If you've ever used an emulator before, you should feel right at home with Snes9x. The interface is incredibly straightforward, but gamepad mapping options and the ability to pair a Wiimote make it rather powerful. During the countless hours I've used this app, I haven't noticed a single hiccup—and that dates back to my 2012 Nexus 4.

4. Mupen64 (Nintendo 64)

Should you prefer your Mario games to be of the three-dimensional variety, Mupen64 stands alone for its game support and lack of dropped frames. Nintendo 64 games seem to mark the upper end of Android's emulation capabilities, but most phones these days should have more than enough power to run them smoothly.

Really, the only downside is that the on-screen controls are kind of awkward to use, but this is true for any late-model console emulator where the original controller had a joystick, D-pad, and shoulder buttons. Besides, this can easily be remedied by pairing a Bluetooth controller with your phone, so Mupen64's rock-solid core makes for an enjoyable experience overall.

5. My Boy! (Game Boy Advanced)

If you're looking to relive those road trips in the back seat of your parents' minivan, My Boy! is by far the smoothest of all Game Boy Advanced emulators. Although this app is labeled as a free version, the only real limitation is the lack of a fast-forward feature, which can be unlocked with the Pro version for $4.99.

One of the coolest features of My Boy! is its ability to emulate the GBA's link cable using Wi-Fi or Bluetooth, so you can play two-player games with your friends without fussing with any wires. Aside from that, there are plenty of options for tweaking the control settings, and you can even use your phone's internal sensors to help control game play.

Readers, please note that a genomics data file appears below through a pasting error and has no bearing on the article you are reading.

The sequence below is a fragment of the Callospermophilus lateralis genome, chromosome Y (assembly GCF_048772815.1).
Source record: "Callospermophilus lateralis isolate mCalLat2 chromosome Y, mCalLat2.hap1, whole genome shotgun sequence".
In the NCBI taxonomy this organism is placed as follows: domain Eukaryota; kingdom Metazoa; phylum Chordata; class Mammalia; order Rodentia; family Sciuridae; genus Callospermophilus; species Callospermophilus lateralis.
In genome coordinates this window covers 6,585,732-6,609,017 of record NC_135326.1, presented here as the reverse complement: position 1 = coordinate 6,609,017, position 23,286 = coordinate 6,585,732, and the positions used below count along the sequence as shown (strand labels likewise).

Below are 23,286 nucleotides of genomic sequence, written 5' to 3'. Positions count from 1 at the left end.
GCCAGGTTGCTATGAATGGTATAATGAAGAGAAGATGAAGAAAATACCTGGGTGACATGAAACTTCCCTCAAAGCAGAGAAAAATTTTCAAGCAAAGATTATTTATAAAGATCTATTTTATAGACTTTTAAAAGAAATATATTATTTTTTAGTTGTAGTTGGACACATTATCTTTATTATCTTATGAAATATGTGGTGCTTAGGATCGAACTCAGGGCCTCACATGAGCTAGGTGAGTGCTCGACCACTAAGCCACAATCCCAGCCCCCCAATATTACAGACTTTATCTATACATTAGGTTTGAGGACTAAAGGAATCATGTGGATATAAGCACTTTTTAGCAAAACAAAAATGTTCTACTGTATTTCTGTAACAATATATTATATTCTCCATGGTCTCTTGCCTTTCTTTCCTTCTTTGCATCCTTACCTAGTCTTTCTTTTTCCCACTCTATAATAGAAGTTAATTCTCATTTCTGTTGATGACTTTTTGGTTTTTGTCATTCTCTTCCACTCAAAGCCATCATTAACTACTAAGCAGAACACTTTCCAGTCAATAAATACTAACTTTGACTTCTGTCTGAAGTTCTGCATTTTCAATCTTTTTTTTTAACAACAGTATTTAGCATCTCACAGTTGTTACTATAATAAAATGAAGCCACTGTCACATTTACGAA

6. DraStic (Nintendo DS)

If your favorite portable game console was dual-paned, there's really only one option when it comes to Nintendo DS emulators. DraStic DS Emulator is free, but it has a 30-minute game play limit. So if you want keep playing, you'll have to purchase the Pro version for $5.99.

The vertical orientation of your phone in portrait mode is a perfect match for the Nintendo DS layout, so the bottom half of your screen is touch-sensitive exactly like it was on the DS. Like My Boy!, DraStic is capable of linking multiple devices over Wi-Fi, so you won't have to stay tethered to a three-foot cable to enjoy some two-player Mario Kart like you did with the original DS.

7. ePSXe (PlayStation)

If you want to play your favorite first-gen PlayStation games on Android, you'll have to invest a little money up front, since there aren't any good free options. That said, ePSXe is a great value at only $3.75, and it runs these fairly modern games amazingly well.